Wagnerism: A Telephone from the Beyond

Jed Rasula is the author of two books of poetry and four books of scholarship, most recently Modernism and Poetic Inspiration: The Shadow Mouth (Palgrave Macmillan, 2009). He is co-editor, with Tim Conley, of Burning City: Poems of Metropolitan Modernity (Action Books, forthcoming later this year). “Wagnerism: A Telephone from the Beyond” is part of a work-in-progress on the roots of modernism, which also includes the essay “Jazzbandism” from the Spring 2006 issue of The Georgia Review. He is Helen S. Lanier Distinguished Professor of English at the University of Georgia.

Stephen Dunn: The Desire to Keep Saying Yes

George Looney has published four books of poetry, including his newest, Open Between Us (WordTech, 2010). His fifth, A Short Bestiary of Love and Madness, is forthcoming from Stephen F. Austin University Press this fall. He chairs the creative writing BFA program at Penn State–Erie, edits Lake Effect, and is translation editor of Mid-American Review and co-director of the Chautauqua Writers’ Festival.

In-Dwelling: Stephen Dunn in Deadwood

Kathleen Graber’s second poetry collection, The Eternal City (Princeton University Press, 2010), was a finalist for the National Book Award, the National Book Critics Circle Award, and the William Carlos Williams Award. She teaches in the creative writing program at Virginia Commonwealth University.

Between Worlds, Refuge: Stephen Dunn and the Creative Writing Workshop

Laura McCullough’s latest poetry collection, her fourth, is PANIC, winner of a Kinereth Gensler Award (Alice James Books, 2011). She is the founder and editor of Mead: The Magazine of Literature and Libations and is editing a forthcoming anthology of essays on the poet Stephen Dunn. She has an MFA in fiction from Goddard College.

Brief Answers to Unspoken Questions: An Intraview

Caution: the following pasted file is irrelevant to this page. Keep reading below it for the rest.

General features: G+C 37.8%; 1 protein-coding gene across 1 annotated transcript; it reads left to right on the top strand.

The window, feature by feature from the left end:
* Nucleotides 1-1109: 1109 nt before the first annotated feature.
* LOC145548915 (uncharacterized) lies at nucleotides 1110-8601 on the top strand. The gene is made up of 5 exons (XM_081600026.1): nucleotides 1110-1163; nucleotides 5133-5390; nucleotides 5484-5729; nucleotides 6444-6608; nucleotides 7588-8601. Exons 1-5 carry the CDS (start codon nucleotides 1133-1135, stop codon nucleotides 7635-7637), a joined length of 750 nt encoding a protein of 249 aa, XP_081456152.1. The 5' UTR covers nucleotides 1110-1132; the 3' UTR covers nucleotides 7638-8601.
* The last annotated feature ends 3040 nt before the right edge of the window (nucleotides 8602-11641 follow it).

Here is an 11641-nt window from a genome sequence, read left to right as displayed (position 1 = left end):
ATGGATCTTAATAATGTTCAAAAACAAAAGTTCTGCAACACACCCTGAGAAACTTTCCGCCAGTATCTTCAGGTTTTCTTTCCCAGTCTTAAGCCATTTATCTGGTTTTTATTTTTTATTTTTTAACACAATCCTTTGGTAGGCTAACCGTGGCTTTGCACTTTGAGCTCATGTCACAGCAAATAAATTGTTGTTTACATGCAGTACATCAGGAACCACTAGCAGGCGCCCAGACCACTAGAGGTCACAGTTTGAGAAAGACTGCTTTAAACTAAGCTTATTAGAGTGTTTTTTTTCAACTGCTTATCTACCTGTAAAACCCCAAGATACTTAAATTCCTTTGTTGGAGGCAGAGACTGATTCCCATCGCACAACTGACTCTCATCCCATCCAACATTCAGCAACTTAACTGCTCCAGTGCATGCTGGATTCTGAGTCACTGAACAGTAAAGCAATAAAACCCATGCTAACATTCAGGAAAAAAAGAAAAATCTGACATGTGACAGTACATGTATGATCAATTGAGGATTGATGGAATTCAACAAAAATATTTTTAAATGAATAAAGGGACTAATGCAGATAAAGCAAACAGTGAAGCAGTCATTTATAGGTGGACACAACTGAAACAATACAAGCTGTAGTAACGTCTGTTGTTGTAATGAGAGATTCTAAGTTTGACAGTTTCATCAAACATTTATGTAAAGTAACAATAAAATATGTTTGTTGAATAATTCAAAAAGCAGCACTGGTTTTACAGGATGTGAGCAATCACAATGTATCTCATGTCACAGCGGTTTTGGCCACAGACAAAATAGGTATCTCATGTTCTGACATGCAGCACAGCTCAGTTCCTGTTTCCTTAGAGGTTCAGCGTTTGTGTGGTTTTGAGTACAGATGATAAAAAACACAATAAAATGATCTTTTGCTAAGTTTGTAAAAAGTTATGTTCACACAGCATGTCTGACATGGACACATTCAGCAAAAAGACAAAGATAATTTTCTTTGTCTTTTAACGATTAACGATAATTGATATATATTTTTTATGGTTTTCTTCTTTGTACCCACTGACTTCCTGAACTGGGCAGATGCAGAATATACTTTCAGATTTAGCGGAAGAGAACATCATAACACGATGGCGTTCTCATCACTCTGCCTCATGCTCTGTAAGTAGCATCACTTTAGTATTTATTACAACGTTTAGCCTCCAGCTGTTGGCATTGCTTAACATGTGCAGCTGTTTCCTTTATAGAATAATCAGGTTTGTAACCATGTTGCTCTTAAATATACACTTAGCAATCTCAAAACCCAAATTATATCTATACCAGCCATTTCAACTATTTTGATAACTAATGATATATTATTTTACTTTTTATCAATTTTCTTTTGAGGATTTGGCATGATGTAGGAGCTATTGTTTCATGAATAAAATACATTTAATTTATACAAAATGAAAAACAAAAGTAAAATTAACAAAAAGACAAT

Stephen Dunn is the author of numerous books of poetry and prose. His Degrees of Fidelity: Essays on Poetry and the Latitudes of the Personal,  is due out from Tiger Bark Press in October 2018, and a new collection of poems, Pagan Virtues, is scheduled to be published by W. W. Norton in 2019. He has been the recipient of many awards, including the 2001 Pulitzer Prize in Poetry for Different Hours, and he has had fellowships from the Guggenheim and Rockefeller foundations. Dunn lives in Frostburg, Maryland, with his wife, the writer Barbara Hurd.

Relentlessly Interesting: An Interview with Stephen Dunn

Laura McCullough’s latest poetry collection, her fourth, is PANIC, winner of a Kinereth Gensler Award (Alice James Books, 2011). She is the founder and editor of Mead: The Magazine of Literature and Libations and is editing a forthcoming anthology of essays on the poet Stephen Dunn. She has an MFA in fiction from Goddard College.

A Great Celebration; The Puritan and the World; Landscape with Friends; Quieter; & Before We Leave

Stephen Dunn is the author of numerous books of poetry and prose. His Degrees of Fidelity: Essays on Poetry and the Latitudes of the Personal,  is due out from Tiger Bark Press in October 2018, and a new collection of poems, Pagan Virtues, is scheduled to be published by W. W. Norton in 2019. He has been the recipient of many awards, including the 2001 Pulitzer Prize in Poetry for Different Hours, and he has had fellowships from the Guggenheim and Rockefeller foundations. Dunn lives in Frostburg, Maryland, with his wife, the writer Barbara Hurd.

A Case for Charlie Chan (on Yunte Huan’s Charlie Chan: The Untold Story of the Honorable Detective and His Rendezvous with American History)

Gerald Weales’s “American Theater Watch” appeared in these pages from 1978 until 2010, and we have also featured on occasion his essays and reviews on topics that have included World War II and the early-career political cartoons of one Theodore Geisel (a.k.a. Dr. Seuss). In addition to his distinguished career as an author and drama specialist, Weales was a longtime professor of English at the University of Pennsylvania, from which he retired in 1987; a senior Fulbright scholar at the University of Sri Lanka; and the recipient of a Guggenheim fellowship.

Patterns in the Welter (on Maggie Smith’s The List of Dangers; Hugh Martin’s So, How Was the War?; Lynn Shoemaker’s A Catch in the Throat of Allah; Josie Sigler’s Calamity; Lynn Wagner’s No Blues This Raucous Song; Tracy S. Youngblom’s Driving to Heaven; Peter Filkins’ Augustine’s Vision; Hildred Crill’s The Upstairs Hammer; & Philip Metres’ The Abu Ghraib Arias)

Jeff Gundy’s eighth book of poems, Without a Plea, was published in early 2019 by Bottom Dog Press. Recent poems and essays are in Cincinnati Review, River Teeth, Forklift, Ohio, Terrain, and Christian Century. He is at work on a series of lyric essays about the Illinois prairie with the working title “Wind Farm.”